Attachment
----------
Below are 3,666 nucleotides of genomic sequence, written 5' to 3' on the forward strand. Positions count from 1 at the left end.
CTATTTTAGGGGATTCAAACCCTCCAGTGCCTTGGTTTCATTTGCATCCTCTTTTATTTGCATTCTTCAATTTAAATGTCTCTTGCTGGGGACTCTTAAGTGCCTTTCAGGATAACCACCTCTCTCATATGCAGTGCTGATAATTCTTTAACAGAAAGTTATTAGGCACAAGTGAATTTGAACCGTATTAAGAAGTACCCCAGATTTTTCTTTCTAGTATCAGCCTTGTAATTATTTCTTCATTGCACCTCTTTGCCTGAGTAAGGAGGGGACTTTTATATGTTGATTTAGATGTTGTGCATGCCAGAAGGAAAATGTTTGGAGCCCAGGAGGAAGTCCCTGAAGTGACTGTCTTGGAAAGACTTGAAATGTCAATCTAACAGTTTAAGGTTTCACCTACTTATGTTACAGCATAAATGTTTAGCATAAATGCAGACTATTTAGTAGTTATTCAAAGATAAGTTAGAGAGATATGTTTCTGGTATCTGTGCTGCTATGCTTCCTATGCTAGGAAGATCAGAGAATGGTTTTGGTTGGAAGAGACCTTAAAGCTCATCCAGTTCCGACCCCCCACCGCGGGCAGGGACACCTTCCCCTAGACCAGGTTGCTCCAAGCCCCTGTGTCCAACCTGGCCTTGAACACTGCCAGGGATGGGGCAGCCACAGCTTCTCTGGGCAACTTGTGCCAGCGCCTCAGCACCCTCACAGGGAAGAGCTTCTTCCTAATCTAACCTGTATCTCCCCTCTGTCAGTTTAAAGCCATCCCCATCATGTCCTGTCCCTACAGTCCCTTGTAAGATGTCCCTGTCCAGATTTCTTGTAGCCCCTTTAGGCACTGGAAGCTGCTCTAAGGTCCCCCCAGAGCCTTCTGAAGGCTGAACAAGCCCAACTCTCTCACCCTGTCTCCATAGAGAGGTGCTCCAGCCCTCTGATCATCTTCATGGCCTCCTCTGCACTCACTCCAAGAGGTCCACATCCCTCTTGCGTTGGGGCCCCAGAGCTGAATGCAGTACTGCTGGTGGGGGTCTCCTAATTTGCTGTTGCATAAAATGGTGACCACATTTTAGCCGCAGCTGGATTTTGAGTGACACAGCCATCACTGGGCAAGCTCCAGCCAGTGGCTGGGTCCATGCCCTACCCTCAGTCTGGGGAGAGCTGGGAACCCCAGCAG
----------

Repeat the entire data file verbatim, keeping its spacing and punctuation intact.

Below are 3,666 nucleotides of genomic sequence, written 5' to 3' on the forward strand. Positions count from 1 at the left end.
CTATTTTAGGGGATTCAAACCCTCCAGTGCCTTGGTTTCATTTGCATCCTCTTTTATTTGCATTCTTCAATTTAAATGTCTCTTGCTGGGGACTCTTAAGTGCCTTTCAGGATAACCACCTCTCTCATATGCAGTGCTGATAATTCTTTAACAGAAAGTTATTAGGCACAAGTGAATTTGAACCGTATTAAGAAGTACCCCAGATTTTTCTTTCTAGTATCAGCCTTGTAATTATTTCTTCATTGCACCTCTTTGCCTGAGTAAGGAGGGGACTTTTATATGTTGATTTAGATGTTGTGCATGCCAGAAGGAAAATGTTTGGAGCCCAGGAGGAAGTCCCTGAAGTGACTGTCTTGGAAAGACTTGAAATGTCAATCTAACAGTTTAAGGTTTCACCTACTTATGTTACAGCATAAATGTTTAGCATAAATGCAGACTATTTAGTAGTTATTCAAAGATAAGTTAGAGAGATATGTTTCTGGTATCTGTGCTGCTATGCTTCCTATGCTAGGAAGATCAGAGAATGGTTTTGGTTGGAAGAGACCTTAAAGCTCATCCAGTTCCGACCCCCCACCGCGGGCAGGGACACCTTCCCCTAGACCAGGTTGCTCCAAGCCCCTGTGTCCAACCTGGCCTTGAACACTGCCAGGGATGGGGCAGCCACAGCTTCTCTGGGCAACTTGTGCCAGCGCCTCAGCACCCTCACAGGGAAGAGCTTCTTCCTAATCTAACCTGTATCTCCCCTCTGTCAGTTTAAAGCCATCCCCATCATGTCCTGTCCCTACAGTCCCTTGTAAGATGTCCCTGTCCAGATTTCTTGTAGCCCCTTTAGGCACTGGAAGCTGCTCTAAGGTCCCCCCAGAGCCTTCTGAAGGCTGAACAAGCCCAACTCTCTCACCCTGTCTCCATAGAGAGGTGCTCCAGCCCTCTGATCATCTTCATGGCCTCCTCTGCACTCACTCCAAGAGGTCCACATCCCTCTTGCGTTGGGGCCCCAGAGCTGAATGCAGTACTGCTGGTGGGGGTCTCCTAATTTGCTGTTGCATAAAATGGTGACCACATTTTAGCCGCAGCTGGATTTTGAGTGACACAGCCATCACTGGGCAAGCTCCAGCCAGTGGCTGGGTCCATGCCCTACCCTCAGTCTGGGGAGAGCTGGGAACCCCAGCAG